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post #6 of 22 Old 07-06-2016, 07:52 AM
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It's an interesting reflection on Ferrari ownership that 40,000 miles is considered "high mileage" for a c. 15 year old car.

Best wishes, John
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post #7 of 22 Old 07-06-2016, 08:09 AM Thread Starter
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Originally Posted by Bluebottle View Post
It's an interesting reflection on Ferrari ownership that 40,000 miles is considered "high mileage" for a c. 15 year old car.


True but that's the reality when it comes to Ferraris in North America (not so much in Europe where they value a higher mileage car that has been looked after properly). It's actually 14 years not 15 though.
Clyde


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post #8 of 22 Old 07-06-2016, 10:20 AM
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And in the US, 40K wouldn't be just "high" mileage, but very high....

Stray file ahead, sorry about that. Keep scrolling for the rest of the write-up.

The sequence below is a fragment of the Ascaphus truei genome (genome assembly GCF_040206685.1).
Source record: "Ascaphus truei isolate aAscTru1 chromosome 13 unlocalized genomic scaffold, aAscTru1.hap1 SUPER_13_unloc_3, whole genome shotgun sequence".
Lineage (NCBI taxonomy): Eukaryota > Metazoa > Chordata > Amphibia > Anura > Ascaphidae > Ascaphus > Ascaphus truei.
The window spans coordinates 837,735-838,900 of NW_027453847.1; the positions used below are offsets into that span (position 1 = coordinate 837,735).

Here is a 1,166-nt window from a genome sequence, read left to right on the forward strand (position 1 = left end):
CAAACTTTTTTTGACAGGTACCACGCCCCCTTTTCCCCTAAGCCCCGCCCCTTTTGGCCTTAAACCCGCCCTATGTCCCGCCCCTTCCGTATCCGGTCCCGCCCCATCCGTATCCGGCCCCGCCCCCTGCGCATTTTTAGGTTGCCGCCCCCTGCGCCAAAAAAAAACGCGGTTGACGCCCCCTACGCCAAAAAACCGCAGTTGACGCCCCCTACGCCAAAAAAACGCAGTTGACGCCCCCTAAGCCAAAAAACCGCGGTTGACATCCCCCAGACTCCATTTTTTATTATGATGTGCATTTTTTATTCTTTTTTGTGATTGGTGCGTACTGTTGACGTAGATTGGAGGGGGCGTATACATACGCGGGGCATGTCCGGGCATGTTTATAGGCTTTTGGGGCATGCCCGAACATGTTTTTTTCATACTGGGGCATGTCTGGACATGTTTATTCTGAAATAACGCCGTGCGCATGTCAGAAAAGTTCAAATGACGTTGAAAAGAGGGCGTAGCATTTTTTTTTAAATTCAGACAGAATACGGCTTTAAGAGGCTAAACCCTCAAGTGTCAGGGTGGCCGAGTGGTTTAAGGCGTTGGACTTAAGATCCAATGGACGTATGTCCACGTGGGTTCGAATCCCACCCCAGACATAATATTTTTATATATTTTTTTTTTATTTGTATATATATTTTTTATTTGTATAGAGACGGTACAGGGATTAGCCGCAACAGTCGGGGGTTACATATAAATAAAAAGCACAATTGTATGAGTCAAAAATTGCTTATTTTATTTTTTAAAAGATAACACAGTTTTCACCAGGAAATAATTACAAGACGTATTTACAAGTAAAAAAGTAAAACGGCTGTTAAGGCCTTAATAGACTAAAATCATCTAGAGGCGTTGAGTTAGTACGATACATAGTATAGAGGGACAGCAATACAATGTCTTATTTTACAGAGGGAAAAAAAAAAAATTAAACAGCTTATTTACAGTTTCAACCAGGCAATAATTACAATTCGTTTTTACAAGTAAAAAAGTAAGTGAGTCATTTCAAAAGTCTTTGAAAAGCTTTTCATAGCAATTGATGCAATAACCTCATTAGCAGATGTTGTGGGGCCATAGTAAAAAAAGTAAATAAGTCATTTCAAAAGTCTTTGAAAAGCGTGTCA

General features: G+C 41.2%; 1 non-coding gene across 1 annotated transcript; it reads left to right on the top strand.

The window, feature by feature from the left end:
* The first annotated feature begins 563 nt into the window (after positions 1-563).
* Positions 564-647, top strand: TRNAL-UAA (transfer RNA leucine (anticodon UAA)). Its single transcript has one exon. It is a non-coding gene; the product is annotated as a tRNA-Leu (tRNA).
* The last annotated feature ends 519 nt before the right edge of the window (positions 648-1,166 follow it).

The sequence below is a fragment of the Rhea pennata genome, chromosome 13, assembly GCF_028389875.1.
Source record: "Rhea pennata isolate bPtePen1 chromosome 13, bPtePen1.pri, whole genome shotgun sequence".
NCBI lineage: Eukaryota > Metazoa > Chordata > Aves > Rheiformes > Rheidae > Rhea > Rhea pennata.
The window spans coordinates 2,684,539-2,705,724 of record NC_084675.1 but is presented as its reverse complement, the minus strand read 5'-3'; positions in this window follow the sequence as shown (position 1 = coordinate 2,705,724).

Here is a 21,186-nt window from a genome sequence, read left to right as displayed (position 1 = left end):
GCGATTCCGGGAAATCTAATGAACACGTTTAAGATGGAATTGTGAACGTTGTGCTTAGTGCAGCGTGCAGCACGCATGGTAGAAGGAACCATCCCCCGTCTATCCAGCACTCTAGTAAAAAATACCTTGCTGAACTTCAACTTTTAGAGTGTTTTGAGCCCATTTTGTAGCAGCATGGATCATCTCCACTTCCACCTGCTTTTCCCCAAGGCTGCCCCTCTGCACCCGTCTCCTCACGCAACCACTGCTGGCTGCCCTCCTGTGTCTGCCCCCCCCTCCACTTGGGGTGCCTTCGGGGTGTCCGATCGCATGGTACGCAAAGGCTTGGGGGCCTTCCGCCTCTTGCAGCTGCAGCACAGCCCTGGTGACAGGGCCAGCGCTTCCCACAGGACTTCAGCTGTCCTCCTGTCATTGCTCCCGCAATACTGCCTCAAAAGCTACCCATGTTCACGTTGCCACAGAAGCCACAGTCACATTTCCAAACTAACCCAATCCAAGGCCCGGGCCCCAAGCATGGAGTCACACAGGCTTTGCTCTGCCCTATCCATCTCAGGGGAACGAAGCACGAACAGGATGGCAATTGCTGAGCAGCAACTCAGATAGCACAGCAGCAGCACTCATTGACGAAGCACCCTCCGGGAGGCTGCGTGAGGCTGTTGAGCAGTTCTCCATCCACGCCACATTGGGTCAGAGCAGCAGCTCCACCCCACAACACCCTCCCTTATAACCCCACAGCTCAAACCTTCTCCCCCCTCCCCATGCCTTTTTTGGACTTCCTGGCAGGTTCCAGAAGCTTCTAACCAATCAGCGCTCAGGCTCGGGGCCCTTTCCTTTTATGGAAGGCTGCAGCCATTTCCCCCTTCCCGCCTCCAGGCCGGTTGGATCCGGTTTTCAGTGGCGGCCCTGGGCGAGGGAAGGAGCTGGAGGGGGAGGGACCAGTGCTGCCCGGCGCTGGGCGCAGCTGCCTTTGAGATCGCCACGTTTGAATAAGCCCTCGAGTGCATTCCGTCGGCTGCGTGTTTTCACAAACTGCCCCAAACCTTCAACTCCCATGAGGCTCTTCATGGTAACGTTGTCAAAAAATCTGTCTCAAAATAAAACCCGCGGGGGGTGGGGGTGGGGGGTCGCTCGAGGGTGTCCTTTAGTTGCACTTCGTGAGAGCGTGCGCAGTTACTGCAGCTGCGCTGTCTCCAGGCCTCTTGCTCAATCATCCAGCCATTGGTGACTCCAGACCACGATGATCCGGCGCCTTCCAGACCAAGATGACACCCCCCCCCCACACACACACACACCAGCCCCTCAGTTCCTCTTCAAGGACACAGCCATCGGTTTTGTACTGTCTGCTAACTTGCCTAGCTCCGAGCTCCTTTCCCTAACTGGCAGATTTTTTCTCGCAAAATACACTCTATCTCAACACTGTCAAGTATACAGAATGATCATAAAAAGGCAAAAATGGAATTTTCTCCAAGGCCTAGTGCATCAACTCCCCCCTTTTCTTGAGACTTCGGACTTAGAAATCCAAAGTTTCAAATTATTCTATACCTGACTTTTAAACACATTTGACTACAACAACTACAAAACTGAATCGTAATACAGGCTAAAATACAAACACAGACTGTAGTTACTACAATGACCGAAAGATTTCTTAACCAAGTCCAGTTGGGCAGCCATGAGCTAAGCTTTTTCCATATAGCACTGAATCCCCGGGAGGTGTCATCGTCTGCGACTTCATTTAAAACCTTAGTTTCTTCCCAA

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post #9 of 22 Old 07-06-2016, 10:55 AM Thread Starter
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And in the US, 40K wouldn't be just "high" mileage, but very high....
I know (unfortunately)
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post #10 of 22 Old 07-07-2016, 12:15 PM
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We currently have 10 for sale, this should give you an idea about the prices:

Ferrari 575 M For Sale
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post #11 of 22 Old 07-07-2016, 01:01 PM Thread Starter
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We currently have 10 for sale, this should give you an idea about the prices:



Ferrari 575 M For Sale


That's really a huge price spread between them. I guess the most expensive are manuals, but even between the F1 versions there seems to be substantial price differentials.
Clyde
P.S. None of them have anywhere close to my mileage which is not encouraging


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post #12 of 22 Old 07-08-2016, 01:45 AM
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We currently have 10 for sale, this should give you an idea about the prices:

Ferrari 575 M For Sale
That is very interesting.